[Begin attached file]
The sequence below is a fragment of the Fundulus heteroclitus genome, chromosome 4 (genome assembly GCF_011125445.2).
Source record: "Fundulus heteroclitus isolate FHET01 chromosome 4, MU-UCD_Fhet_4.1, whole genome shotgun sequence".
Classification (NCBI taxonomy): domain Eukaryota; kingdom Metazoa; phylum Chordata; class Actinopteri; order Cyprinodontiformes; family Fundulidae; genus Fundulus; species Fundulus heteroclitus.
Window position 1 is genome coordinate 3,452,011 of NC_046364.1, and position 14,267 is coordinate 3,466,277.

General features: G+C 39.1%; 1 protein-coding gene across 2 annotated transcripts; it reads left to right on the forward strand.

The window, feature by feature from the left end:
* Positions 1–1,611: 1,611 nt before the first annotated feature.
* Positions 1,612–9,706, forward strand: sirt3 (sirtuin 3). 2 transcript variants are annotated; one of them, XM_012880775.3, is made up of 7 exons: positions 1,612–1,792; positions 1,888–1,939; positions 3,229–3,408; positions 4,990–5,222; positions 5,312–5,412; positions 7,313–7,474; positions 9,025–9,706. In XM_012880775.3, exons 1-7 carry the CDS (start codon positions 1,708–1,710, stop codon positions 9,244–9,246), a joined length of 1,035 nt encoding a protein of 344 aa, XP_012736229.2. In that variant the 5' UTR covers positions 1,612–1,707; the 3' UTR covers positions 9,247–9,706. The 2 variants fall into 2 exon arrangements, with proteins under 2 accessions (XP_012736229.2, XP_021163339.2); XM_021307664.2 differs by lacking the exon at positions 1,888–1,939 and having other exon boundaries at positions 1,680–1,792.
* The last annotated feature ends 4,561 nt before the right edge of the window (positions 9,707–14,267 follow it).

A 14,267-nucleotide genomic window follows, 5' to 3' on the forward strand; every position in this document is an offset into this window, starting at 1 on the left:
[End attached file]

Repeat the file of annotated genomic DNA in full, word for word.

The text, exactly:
The sequence below is a fragment of the Fundulus heteroclitus genome, chromosome 4 (genome assembly GCF_011125445.2).
Source record: "Fundulus heteroclitus isolate FHET01 chromosome 4, MU-UCD_Fhet_4.1, whole genome shotgun sequence".
Classification (NCBI taxonomy): domain Eukaryota; kingdom Metazoa; phylum Chordata; class Actinopteri; order Cyprinodontiformes; family Fundulidae; genus Fundulus; species Fundulus heteroclitus.
Window position 1 is genome coordinate 3,452,011 of NC_046364.1, and position 14,267 is coordinate 3,466,277.

General features: G+C 39.1%; 1 protein-coding gene across 2 annotated transcripts; it reads left to right on the forward strand.

The window, feature by feature from the left end:
* Positions 1–1,611: 1,611 nt before the first annotated feature.
* Positions 1,612–9,706, forward strand: sirt3 (sirtuin 3). 2 transcript variants are annotated; one of them, XM_012880775.3, is made up of 7 exons: positions 1,612–1,792; positions 1,888–1,939; positions 3,229–3,408; positions 4,990–5,222; positions 5,312–5,412; positions 7,313–7,474; positions 9,025–9,706. In XM_012880775.3, exons 1-7 carry the CDS (start codon positions 1,708–1,710, stop codon positions 9,244–9,246), a joined length of 1,035 nt encoding a protein of 344 aa, XP_012736229.2. In that variant the 5' UTR covers positions 1,612–1,707; the 3' UTR covers positions 9,247–9,706. The 2 variants fall into 2 exon arrangements, with proteins under 2 accessions (XP_012736229.2, XP_021163339.2); XM_021307664.2 differs by lacking the exon at positions 1,888–1,939 and having other exon boundaries at positions 1,680–1,792.
* The last annotated feature ends 4,561 nt before the right edge of the window (positions 9,707–14,267 follow it).

A 14,267-nucleotide genomic window follows, 5' to 3' on the forward strand; every position in this document is an offset into this window, starting at 1 on the left: